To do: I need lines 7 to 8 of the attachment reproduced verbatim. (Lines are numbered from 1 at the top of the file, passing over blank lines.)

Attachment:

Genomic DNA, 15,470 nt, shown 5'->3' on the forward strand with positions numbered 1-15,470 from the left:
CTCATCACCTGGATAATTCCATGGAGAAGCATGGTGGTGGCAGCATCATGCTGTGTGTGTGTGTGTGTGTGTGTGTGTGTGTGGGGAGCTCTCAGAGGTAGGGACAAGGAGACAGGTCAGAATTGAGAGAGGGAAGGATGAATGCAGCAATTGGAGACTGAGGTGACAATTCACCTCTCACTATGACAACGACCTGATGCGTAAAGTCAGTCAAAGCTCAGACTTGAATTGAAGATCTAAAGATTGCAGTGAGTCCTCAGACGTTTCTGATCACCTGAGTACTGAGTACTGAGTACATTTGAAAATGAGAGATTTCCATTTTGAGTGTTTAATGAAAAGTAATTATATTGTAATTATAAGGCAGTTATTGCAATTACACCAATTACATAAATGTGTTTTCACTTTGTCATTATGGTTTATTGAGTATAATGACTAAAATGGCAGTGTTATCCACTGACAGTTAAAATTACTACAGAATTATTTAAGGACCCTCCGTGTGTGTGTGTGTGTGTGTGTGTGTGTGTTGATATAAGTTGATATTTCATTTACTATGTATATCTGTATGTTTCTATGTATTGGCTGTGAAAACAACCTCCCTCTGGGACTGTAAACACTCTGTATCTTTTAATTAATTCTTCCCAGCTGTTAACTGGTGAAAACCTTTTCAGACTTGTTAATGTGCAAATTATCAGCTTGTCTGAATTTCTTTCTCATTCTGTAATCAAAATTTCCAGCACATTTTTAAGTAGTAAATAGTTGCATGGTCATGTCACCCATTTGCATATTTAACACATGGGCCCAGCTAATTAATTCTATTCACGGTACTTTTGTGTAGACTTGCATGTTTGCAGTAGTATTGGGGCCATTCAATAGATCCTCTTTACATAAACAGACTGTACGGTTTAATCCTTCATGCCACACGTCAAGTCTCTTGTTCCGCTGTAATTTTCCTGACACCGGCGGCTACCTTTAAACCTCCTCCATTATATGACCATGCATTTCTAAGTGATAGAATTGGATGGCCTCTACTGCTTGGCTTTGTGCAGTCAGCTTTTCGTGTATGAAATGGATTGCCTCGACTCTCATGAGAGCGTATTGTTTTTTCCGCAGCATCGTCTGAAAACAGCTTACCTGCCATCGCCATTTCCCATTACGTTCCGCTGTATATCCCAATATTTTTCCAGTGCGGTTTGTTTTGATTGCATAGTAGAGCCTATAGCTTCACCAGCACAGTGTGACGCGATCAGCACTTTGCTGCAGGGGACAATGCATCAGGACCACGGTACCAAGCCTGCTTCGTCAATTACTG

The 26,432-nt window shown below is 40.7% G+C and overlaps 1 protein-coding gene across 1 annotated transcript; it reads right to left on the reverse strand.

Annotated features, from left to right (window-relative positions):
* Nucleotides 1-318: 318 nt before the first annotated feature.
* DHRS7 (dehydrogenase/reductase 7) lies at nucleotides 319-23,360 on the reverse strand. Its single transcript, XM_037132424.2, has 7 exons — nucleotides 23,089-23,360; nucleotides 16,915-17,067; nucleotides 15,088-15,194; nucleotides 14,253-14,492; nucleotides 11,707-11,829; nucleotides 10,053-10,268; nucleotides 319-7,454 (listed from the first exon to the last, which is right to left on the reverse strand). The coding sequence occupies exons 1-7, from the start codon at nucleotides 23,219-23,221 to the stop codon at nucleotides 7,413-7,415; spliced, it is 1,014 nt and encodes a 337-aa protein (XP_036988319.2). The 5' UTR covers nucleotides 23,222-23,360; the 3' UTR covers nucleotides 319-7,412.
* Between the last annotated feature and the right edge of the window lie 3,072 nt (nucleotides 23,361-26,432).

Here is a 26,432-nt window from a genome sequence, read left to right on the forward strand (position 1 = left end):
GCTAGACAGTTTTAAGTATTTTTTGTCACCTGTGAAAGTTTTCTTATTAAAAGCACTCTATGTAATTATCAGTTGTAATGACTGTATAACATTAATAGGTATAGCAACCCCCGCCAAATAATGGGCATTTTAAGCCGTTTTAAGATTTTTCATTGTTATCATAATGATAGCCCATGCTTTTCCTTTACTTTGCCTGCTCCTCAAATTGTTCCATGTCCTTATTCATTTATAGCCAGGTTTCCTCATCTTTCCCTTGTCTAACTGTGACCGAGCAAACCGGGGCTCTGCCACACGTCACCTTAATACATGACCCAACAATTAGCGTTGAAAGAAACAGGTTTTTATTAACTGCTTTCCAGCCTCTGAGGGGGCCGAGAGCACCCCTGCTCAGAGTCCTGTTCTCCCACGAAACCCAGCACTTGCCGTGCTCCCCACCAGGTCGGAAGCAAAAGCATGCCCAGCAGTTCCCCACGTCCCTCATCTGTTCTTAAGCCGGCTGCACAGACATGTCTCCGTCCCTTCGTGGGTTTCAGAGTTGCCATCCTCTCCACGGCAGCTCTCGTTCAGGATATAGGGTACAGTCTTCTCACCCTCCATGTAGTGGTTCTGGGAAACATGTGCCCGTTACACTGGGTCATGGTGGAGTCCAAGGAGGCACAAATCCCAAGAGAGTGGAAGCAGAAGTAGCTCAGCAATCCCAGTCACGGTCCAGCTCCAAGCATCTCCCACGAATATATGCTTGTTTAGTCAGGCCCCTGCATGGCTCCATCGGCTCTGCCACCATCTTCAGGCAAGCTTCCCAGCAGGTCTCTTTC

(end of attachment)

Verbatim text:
* Between the last annotated feature and the right edge of the window lie 3,072 nt (nucleotides 23,361-26,432).

Here is a 26,432-nt window from a genome sequence, read left to right on the forward strand (position 1 = left end):